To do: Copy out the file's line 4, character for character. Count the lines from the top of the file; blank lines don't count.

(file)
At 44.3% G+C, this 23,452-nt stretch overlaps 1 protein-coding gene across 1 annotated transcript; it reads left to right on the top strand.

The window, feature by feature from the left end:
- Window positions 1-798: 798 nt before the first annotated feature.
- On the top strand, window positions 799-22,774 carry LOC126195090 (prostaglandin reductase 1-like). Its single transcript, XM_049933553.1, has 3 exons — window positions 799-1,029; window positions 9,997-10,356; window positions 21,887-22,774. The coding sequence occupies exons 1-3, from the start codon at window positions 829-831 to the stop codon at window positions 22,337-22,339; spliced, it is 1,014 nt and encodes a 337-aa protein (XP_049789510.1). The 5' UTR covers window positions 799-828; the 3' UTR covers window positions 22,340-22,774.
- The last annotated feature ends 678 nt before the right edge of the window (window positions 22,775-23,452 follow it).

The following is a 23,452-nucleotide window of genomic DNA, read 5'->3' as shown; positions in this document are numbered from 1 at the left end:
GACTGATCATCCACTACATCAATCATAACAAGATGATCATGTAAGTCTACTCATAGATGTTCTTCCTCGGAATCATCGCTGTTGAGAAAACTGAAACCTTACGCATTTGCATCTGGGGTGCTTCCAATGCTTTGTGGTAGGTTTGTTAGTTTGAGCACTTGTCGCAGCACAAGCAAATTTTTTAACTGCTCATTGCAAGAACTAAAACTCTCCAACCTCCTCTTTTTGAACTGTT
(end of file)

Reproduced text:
- On the top strand, window positions 799-22,774 carry LOC126195090 (prostaglandin reductase 1-like). Its single transcript, XM_049933553.1, has 3 exons — window positions 799-1,029; window positions 9,997-10,356; window positions 21,887-22,774. The coding sequence occupies exons 1-3, from the start codon at window positions 829-831 to the stop codon at window positions 22,337-22,339; spliced, it is 1,014 nt and encodes a 337-aa protein (XP_049789510.1). The 5' UTR covers window positions 799-828; the 3' UTR covers window positions 22,340-22,774.